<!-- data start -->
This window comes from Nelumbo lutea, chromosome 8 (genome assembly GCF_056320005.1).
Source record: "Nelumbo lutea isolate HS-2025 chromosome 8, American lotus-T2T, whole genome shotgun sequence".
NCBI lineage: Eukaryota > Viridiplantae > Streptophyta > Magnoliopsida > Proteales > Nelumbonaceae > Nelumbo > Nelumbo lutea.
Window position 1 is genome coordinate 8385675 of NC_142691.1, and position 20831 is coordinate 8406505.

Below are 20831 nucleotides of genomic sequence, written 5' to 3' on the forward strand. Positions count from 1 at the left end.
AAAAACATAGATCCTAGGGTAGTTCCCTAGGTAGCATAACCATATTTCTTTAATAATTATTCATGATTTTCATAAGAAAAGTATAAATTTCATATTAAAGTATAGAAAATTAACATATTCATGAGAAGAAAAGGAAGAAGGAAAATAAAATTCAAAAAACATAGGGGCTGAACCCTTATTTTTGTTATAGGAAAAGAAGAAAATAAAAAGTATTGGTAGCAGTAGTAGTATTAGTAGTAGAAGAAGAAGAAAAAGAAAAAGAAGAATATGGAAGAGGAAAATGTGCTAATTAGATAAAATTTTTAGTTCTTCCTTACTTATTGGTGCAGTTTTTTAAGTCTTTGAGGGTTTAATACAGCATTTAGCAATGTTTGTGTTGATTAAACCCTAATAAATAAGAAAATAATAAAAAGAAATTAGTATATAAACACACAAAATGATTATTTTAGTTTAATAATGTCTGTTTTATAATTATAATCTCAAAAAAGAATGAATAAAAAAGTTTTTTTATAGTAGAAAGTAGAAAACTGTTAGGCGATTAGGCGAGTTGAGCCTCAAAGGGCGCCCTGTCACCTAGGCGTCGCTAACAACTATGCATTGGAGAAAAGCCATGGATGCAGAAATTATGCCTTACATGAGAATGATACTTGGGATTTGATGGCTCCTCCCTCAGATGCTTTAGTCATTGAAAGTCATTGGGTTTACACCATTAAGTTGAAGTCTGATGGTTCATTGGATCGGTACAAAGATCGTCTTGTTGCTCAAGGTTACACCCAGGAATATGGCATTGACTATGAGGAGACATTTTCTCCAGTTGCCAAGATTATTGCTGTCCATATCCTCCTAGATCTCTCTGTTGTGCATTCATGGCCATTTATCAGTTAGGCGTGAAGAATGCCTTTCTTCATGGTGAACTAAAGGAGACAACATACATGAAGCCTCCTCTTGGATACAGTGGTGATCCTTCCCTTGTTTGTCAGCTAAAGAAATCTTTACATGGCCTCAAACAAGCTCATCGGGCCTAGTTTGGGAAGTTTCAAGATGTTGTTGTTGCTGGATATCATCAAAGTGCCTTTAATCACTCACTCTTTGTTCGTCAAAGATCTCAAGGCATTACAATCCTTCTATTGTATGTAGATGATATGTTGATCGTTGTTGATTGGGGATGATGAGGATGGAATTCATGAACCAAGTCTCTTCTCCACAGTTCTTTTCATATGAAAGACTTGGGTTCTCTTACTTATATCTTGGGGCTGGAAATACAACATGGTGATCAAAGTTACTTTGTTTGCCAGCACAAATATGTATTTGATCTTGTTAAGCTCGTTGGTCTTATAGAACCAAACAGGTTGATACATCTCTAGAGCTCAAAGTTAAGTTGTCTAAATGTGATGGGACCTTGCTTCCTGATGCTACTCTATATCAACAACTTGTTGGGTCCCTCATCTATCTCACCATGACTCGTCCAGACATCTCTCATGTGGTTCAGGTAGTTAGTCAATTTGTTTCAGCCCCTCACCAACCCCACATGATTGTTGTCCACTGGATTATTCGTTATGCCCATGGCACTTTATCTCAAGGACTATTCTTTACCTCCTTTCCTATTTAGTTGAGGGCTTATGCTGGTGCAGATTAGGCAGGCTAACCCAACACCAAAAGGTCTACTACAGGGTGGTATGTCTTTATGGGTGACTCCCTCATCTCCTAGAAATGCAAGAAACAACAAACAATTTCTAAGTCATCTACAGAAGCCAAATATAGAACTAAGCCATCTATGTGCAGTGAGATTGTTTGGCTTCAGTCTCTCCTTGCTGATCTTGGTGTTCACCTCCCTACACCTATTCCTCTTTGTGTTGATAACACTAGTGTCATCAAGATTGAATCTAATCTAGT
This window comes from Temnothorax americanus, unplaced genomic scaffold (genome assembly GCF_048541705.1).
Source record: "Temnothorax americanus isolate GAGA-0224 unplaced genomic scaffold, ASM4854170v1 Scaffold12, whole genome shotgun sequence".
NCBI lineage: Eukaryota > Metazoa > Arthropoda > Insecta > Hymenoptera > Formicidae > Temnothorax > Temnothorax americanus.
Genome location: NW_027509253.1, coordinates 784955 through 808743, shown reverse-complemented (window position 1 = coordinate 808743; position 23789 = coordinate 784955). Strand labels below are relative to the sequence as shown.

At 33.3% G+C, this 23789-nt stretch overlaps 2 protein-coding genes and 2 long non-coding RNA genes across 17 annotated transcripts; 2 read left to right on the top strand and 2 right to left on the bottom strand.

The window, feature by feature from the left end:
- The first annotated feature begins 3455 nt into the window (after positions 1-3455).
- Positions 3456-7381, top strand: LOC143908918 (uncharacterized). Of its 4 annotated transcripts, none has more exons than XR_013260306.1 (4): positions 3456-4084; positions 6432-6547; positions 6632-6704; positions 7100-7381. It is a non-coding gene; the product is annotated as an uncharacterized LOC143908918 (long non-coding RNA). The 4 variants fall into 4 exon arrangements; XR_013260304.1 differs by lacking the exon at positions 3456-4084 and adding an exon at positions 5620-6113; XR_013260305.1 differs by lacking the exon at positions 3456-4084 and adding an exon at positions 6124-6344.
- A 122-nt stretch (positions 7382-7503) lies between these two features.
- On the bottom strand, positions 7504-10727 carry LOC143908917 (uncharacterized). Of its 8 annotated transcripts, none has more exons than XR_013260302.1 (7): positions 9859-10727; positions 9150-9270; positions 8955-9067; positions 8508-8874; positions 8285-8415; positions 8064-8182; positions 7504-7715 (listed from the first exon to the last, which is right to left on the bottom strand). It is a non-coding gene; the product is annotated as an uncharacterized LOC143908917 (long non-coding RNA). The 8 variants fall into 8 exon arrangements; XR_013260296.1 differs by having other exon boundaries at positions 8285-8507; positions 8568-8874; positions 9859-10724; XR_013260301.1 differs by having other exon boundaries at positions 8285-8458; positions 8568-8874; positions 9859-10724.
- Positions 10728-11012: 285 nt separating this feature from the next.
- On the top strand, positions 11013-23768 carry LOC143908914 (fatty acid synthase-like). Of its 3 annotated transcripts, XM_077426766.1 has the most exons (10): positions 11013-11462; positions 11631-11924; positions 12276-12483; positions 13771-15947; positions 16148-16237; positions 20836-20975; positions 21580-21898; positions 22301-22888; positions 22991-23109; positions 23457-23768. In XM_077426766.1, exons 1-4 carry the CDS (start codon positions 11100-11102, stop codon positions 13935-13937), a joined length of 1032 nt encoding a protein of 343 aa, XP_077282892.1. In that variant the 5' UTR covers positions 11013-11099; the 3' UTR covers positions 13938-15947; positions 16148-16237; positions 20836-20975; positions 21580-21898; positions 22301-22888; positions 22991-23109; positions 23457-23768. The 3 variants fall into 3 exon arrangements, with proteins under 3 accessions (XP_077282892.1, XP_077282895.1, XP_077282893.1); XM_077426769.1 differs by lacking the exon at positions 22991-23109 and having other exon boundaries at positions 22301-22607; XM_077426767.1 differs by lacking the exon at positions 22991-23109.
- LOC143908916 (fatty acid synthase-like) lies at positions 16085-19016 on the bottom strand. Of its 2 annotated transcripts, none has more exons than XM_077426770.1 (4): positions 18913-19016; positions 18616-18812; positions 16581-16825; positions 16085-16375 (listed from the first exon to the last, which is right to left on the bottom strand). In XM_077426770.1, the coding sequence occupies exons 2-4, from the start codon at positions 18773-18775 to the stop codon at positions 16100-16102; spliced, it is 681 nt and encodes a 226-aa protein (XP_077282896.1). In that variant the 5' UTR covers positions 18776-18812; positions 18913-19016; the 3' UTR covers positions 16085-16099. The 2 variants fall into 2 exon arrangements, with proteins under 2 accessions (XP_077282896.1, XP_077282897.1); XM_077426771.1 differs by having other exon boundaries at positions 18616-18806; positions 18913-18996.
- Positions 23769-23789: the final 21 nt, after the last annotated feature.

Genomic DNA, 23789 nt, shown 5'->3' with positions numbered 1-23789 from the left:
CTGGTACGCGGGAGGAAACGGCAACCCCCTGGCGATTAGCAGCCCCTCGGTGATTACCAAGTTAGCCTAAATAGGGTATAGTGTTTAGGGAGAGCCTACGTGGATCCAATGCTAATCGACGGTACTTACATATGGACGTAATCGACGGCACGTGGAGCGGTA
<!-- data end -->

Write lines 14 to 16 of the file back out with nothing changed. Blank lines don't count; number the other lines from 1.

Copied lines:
- Positions 3456-7381, top strand: LOC143908918 (uncharacterized). Of its 4 annotated transcripts, none has more exons than XR_013260306.1 (4): positions 3456-4084; positions 6432-6547; positions 6632-6704; positions 7100-7381. It is a non-coding gene; the product is annotated as an uncharacterized LOC143908918 (long non-coding RNA). The 4 variants fall into 4 exon arrangements; XR_013260304.1 differs by lacking the exon at positions 3456-4084 and adding an exon at positions 5620-6113; XR_013260305.1 differs by lacking the exon at positions 3456-4084 and adding an exon at positions 6124-6344.
- A 122-nt stretch (positions 7382-7503) lies between these two features.
- On the bottom strand, positions 7504-10727 carry LOC143908917 (uncharacterized). Of its 8 annotated transcripts, none has more exons than XR_013260302.1 (7): positions 9859-10727; positions 9150-9270; positions 8955-9067; positions 8508-8874; positions 8285-8415; positions 8064-8182; positions 7504-7715 (listed from the first exon to the last, which is right to left on the bottom strand). It is a non-coding gene; the product is annotated as an uncharacterized LOC143908917 (long non-coding RNA). The 8 variants fall into 8 exon arrangements; XR_013260296.1 differs by having other exon boundaries at positions 8285-8507; positions 8568-8874; positions 9859-10724; XR_013260301.1 differs by having other exon boundaries at positions 8285-8458; positions 8568-8874; positions 9859-10724.